What is an expert?
First of all we should probably talk about what an expert is, in general. A lot of people have defined ‘expert’ in different creative ways. Mark Twain said an expert is “an ordinary fellow from another town.” Will Rogers describes an expert as “a man fifty miles from home with a briefcase.” Those are sort of abstract ideas but what they both describe is someone with experience. Both of those allegorical experts are far from home. In other words, they’re far from the comfort of the classroom. The point I’m trying to get across is that no one becomes an expert at anything by going to school. Of course, school is a crucial first step in your journey, but no matter how good of a teacher I try to be, and no matter how hard you work to get a 4.0, none of that will make you an expert.
Take a look at this diagram. It breaks down the levels of proficiency in way that is very easy to grasp. Look at the bottom of the pyramid, that is you, the student. Level 1. Right now you are learning the facts that you need to know and the rules that you need to follow. It’s actually possible to graduate with a good grade without ever advancing past Level 1. But you won’t go very far in the industry. No, your goal should be to move into Level 2 as quickly as possible. As soon as you have acquired enough knowledge to do something interesting with Maya, ZBrush, or whatever your chosen software is, you should start practicing outside of class. Get excited about the possibilities that your new knowledge opens up. Make models after class even though you won’t be graded on them!
By the time you graduate, you should have enough experience under your belt that you don’t have to consciously think of “the rules” and they become automatic. Second nature. If someone asks you to model a face, you immediately know how to begin. Not because you’ve memorized some handout that your teacher gave you, but because you’ve made a face before 3, 4, 5, or more times. That is what it looks like to be at Level 3 on the diagram. Someone can tell you to make something, and you can quickly figure out how to do it, even if you’ve never modeled that particular object before.
The good news is, this is the level you can be at to get a good solid entry level job. If you can follow instructions from an art director, and your technical and artistic skills are well developed, congratulations! You can land a job somewhere! But where to go from there? What level is there beyond being able to make whatever you can think of in 3D? In an academic paper at Berkley on Expertise In The Real World, the paper’s author wrote,
“If one asks an expert for the rules he or she is using, one will, in effect, force the expert to regress to the level of a beginner and state the rules learned in school. Thus, instead of using rules they no longer remember, the expert is forced to remember rules they no longer use. … No amount of rules and facts can capture the knowledge an expert has when he or she has stored experience of the actual outcomes of tens of thousands of situations.”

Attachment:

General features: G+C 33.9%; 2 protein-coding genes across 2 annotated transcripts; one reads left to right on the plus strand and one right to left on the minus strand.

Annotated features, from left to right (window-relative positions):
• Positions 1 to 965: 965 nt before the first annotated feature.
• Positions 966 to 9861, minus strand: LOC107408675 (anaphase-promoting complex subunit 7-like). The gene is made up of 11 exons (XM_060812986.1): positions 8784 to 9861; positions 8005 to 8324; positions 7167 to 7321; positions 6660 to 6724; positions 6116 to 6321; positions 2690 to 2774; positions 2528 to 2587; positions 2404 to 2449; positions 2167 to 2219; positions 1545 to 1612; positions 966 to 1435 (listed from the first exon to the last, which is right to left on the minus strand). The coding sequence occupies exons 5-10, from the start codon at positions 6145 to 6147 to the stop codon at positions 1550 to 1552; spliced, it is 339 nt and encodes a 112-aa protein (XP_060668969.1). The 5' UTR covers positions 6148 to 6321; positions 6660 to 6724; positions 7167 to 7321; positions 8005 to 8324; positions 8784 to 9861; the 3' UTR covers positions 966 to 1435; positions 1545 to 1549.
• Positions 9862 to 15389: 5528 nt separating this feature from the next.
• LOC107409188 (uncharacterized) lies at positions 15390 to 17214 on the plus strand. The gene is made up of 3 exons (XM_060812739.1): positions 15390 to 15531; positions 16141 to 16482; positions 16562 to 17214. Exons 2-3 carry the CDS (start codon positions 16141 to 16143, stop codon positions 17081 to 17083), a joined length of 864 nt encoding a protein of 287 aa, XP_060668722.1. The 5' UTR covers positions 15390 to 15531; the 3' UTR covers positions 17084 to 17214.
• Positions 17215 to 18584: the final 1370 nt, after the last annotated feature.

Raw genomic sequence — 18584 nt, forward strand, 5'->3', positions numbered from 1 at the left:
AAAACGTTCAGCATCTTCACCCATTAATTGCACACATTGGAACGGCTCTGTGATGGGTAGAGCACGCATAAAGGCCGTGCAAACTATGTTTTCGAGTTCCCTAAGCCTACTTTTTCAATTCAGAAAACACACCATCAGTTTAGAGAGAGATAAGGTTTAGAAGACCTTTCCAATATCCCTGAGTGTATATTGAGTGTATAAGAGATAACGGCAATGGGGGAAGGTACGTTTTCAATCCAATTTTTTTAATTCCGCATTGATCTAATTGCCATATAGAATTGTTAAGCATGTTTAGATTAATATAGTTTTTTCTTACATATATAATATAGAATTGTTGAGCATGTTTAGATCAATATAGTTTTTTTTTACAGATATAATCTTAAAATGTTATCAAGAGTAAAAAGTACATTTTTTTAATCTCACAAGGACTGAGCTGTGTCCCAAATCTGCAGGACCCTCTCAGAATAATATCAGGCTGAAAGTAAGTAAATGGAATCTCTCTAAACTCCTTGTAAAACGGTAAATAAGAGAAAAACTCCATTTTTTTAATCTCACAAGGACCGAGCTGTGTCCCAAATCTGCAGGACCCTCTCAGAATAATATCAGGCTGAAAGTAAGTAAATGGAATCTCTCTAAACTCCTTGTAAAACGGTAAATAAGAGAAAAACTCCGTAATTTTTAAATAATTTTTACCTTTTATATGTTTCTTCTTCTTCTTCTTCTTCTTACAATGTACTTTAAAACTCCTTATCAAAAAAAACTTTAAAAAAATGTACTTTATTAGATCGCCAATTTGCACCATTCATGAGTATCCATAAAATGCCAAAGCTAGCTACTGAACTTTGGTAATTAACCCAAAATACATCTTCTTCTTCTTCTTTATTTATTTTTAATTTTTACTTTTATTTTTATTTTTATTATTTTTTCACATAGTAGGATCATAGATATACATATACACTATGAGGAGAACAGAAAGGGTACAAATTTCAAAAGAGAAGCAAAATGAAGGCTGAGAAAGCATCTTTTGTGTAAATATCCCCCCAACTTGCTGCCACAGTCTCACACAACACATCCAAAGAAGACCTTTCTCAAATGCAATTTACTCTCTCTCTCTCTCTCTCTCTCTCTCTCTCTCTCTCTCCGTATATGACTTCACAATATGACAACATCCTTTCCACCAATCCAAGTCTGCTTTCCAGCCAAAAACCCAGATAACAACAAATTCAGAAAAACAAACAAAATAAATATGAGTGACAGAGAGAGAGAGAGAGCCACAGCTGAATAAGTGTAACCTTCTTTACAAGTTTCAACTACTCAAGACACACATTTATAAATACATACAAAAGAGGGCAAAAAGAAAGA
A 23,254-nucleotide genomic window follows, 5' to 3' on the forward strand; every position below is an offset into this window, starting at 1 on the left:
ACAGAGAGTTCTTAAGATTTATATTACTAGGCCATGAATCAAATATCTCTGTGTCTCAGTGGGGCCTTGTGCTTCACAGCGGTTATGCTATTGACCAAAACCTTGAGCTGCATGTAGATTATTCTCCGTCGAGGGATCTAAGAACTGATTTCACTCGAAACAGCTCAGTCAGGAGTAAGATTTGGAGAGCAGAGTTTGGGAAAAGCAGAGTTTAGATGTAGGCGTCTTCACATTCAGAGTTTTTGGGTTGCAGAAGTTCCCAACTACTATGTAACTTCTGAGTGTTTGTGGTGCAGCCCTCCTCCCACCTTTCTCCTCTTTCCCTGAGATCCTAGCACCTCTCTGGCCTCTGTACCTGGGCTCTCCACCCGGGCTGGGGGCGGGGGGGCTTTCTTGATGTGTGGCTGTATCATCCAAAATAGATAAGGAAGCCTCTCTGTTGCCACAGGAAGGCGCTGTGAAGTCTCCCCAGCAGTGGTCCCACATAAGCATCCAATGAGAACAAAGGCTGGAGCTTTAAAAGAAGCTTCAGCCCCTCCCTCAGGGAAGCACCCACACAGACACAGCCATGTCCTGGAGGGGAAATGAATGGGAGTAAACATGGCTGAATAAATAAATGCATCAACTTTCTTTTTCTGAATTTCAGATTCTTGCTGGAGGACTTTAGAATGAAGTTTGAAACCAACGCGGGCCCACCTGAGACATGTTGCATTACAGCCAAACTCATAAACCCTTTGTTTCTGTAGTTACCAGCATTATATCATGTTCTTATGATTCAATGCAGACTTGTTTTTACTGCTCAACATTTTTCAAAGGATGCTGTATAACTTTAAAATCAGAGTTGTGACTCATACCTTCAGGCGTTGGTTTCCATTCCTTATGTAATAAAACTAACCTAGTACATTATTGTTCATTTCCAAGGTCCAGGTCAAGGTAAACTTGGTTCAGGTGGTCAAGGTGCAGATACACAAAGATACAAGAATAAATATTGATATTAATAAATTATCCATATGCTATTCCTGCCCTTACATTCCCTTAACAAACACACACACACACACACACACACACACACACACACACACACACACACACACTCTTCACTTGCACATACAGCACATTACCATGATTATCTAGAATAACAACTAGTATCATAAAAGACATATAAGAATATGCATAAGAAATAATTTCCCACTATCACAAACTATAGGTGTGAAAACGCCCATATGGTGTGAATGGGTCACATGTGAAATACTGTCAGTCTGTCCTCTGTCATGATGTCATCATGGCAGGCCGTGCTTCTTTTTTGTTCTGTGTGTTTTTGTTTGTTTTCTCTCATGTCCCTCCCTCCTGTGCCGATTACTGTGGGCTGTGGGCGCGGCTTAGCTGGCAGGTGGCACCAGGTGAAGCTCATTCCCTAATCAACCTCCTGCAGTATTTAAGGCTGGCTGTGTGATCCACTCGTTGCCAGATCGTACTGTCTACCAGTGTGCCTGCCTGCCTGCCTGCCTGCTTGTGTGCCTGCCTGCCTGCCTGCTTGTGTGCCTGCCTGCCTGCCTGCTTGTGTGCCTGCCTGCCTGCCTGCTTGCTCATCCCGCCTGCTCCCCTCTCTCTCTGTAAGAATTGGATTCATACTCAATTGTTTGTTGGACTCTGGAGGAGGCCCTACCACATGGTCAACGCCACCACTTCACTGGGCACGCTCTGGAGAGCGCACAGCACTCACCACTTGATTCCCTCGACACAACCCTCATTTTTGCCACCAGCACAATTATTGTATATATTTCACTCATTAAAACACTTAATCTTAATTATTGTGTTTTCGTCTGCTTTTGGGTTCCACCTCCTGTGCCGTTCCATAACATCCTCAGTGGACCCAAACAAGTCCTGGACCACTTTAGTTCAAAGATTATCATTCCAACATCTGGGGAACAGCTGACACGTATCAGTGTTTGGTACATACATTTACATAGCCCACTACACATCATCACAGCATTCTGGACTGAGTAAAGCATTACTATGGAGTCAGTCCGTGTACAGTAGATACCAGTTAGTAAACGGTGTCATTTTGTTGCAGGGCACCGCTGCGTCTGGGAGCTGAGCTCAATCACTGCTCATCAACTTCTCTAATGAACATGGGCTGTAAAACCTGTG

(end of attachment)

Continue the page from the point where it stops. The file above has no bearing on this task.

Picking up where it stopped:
An expert is someone who uses their tools in a creative way to come up with solutions to new problems. An expert is someone who knows what rules can safely be broken. They create techniques for themselves which are better than the ones they learned in school. An expert knows where their teacher made a mistake or taught them something obsolete. They can use tools in their software in ways they weren’t originally designed for to create a new effect.That is Level 4. What’s the highest point of the pyramid? Those are the people who create new tools. They are the PhD’s in computer science who invented Maya and ZBrush. That’s Level 5 but that’s beyond the scope of this article.
What’s the secret?
When someone asks me “What’s the trick?” what they’re really asking is, “How do I get to that level without doing the work?” The good news and the bad news is that there is no trick or secret to becoming an expert in something. It’s bad news because it won’t be easy. It’s good news because you already have everything you need. You just have to ask yourself how badly you want it, and then you have to put in the time. It’s a lot like getting in shape. Do you binge an entire season of Breaking Bad this weekend or do you go for a long hike? Do you mealprep your food for the week or do you eat at McDonalds every day? Similarly, do you go home and play League of Legends after class or do you find a tutorial to try out? Do you wait for inspiration before you’ll open zbrush or do you open it anyway and start sculpting? What will you do this afternoon: level up your Elf Cleric or level up yourself?
If you really want to be an expert, you’ll practice. It’s going to suck sometimes. It won’t always be fun. But if you put in the time, you will see the rewards. And whether you’re doing it or not, I guarantee someone else is. Which of you is going to land the dream job at ILM or Blizzard?